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The Desti (ny) of Semantic Travel Search

Are we ready for artificial intelligence or AI? The larger question of our need for highly refined search engines may be even more relevant with innovations like travel search startup Desti on the horizon. Maybe a new search engine war is at hand…

Desti landing page

Desti provokes a lot of questions, some about itself


I am the world’s biggest fan of very advanced search technology. My partner and I, our whole team, we are also travel fanatics. The world around us is so amazing, words seldom suffice actually. A big question came to my mind today as I read Venturebeat about a startup called Desti. “Do I really want or need somebody or something to do my traveling for me?” That’s my question.

Rocket Scientists – Theory Meets the Roadrunner

Riza Berkan, the scientist behind search engine hakia’s semantic search capabilities, is a very good friend of mine. Back when the so-called “search engine wars” raged, we used to discuss user needs, the ideology behind providing a search mechanism that does more than render some choices. Search that actually helps solve for x and y. Back then, Berkan and his team were on the threshold of real AI in search, then the marketing of Barney Pell’s Powerset cause Microsoft to bite to the tune of 100 plus million.

Real semantic search got sidetracked a bit. The reason I mention this is because not every niche, not every person out there is ready for semantic interaction, and for Desti the developers should adjust to the fact travel is one of those niches. Oh, and the last time I looked Bing (Powerset) was just a really nice version of Google with some new elements. Not exactly a female Albert Einstein just itching to help me find auto parts. Oh, here’s a video from Desti with said sexy voice speaking to what must be the dumbest bunch of travelers on the planet. Sorry, it just talks so down to people.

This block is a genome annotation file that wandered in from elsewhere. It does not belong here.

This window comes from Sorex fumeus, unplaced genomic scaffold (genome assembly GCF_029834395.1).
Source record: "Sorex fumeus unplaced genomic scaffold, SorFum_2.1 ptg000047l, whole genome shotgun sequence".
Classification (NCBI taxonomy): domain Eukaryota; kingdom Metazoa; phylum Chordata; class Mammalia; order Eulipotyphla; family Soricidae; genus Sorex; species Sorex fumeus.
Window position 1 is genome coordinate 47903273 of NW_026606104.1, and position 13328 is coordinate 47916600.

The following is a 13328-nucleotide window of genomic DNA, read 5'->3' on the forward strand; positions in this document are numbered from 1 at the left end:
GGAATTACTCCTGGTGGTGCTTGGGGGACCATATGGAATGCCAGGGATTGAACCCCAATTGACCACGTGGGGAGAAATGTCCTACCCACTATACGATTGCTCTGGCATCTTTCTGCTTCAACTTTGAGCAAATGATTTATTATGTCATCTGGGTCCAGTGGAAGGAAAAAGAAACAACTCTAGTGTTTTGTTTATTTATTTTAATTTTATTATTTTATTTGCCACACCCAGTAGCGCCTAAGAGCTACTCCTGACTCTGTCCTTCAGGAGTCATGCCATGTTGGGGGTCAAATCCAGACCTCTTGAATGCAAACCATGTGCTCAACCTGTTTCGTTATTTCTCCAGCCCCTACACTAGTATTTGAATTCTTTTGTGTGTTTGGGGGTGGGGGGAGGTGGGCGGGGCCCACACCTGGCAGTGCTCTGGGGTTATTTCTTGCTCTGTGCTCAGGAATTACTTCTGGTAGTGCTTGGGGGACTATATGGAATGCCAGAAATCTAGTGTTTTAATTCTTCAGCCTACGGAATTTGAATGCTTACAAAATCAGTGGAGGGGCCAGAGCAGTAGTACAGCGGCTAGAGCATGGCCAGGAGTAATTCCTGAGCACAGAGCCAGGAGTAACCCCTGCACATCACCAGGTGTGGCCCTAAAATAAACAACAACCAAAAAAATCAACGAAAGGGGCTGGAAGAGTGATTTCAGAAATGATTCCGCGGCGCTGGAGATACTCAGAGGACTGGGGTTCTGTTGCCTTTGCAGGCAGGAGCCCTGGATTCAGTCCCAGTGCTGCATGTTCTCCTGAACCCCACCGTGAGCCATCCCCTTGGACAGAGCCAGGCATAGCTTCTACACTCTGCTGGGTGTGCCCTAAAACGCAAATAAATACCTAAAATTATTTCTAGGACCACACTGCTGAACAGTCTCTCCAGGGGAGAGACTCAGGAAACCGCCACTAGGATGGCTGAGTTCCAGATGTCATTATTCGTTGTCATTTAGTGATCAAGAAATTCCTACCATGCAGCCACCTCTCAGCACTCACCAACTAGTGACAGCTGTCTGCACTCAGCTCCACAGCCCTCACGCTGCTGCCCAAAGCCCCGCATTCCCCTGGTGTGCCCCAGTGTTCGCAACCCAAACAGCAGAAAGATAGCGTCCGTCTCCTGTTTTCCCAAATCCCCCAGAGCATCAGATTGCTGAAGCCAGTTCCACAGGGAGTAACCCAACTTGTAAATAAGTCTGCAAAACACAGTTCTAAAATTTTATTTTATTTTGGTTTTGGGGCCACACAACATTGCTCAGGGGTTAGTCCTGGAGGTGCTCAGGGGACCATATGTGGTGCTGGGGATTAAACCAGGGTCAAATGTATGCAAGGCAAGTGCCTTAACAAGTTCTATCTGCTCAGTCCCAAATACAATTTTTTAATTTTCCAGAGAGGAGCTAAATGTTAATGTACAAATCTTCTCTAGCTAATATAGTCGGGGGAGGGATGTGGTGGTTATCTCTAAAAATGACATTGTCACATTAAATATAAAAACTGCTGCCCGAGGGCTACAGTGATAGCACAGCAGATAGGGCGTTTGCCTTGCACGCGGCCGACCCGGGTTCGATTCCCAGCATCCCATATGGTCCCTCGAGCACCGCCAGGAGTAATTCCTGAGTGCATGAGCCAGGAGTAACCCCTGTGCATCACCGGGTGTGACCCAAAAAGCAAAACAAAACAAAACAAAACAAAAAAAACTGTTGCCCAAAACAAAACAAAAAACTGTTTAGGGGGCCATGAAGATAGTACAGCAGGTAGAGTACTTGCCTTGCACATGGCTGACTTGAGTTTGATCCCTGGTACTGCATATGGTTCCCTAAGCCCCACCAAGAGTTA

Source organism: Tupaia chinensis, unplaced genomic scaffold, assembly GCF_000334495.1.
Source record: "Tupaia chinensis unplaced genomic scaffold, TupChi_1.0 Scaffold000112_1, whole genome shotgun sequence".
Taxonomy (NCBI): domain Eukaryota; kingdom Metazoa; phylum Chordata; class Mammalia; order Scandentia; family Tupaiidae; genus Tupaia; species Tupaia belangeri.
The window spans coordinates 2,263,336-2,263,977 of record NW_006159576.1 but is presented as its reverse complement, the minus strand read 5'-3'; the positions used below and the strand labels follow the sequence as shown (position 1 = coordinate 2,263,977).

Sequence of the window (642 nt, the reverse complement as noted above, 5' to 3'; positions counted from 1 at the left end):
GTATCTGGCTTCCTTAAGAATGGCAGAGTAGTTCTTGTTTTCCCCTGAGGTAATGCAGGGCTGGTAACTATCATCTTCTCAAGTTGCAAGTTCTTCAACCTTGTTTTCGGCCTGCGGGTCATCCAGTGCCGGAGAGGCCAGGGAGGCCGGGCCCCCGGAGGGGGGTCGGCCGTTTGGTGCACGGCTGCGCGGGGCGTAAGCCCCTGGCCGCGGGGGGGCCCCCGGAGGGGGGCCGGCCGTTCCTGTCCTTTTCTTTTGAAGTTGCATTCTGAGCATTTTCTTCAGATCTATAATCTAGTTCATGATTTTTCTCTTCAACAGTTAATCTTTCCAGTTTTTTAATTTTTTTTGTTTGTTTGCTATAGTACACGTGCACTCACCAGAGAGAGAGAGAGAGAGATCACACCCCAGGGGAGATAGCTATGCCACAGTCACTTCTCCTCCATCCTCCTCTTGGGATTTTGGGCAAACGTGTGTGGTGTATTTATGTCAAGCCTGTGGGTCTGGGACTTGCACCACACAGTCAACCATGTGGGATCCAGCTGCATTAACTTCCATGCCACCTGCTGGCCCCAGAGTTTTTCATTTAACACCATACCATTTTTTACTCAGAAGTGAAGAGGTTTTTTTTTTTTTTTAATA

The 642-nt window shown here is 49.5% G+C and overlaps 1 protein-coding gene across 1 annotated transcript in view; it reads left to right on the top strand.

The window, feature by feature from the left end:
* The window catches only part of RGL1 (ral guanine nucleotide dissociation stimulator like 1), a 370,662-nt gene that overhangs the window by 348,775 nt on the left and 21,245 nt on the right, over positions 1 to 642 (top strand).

I am sure CEO Nadav Gur and his team are gasping right now; “How dare he?” But like you, they’ll read on if they’re as smart as I think they are. Before we look into Desti’s potential destiny, let’s dispel some myths. One insinuated by Venturebeat’s Rebecca Grant, is that somehow travel agents are all old fogies with one foot in the grave and the other on a peeled papaya. While author’s opening sentence fortifies the concept YOU will need a tech answer to all your problems, we are 100 years from virtual doctors.

Solving complex idiotic questions Siri-like technology is still a toy, but even if it were not the idea of a travel assistant, most people will probably want to enjoy “building out” their vacation dreams – even a perfect Siri, would only serve two travel masters: The initial surge of “coolness” players, and the narrow niche of travelers searching for what Desti terms – “travel planning that is fun and as painless as possible”. Even though all the “investor powered” tech blogs blurbed on Desti so far, this startup has parsecs to go before being a travel pain anesthetic. As for those “natural” querries suggested by Desti? I can see the traveling couple at left typing or voicing in the question; “Show me kid friendly attractions near Walt Disney World” or near the beach for that matter. Most travel questions are not so complex as to need IBM to solve for x.

Now that my opinion has sliced Desti’s market share by 80 percent, let’s put back some of those users. Remember I said read on. Desti is not solely based on some Hal 9000 AI (see travel video at end) that helps you with the “mission” of going on a family vacation or business hop. Let me amplify here. Desti has one or two exit possibilities. First, they convert millions of travelers and make hundreds of millions for the founders. Secondly, they sell to Expedia or a competitor who needs to keep abreast.

In either scenario, selling solely AI is just not going to happen. If this were even possible, Apple would monetize Siri already. Either way Desti has to provide more than a sexy female voice if for no other reason than ultimate survival. This is one reason to believe the AI aspect is just for show, and not too much more. And that’s a good thing.

Possible Desti exits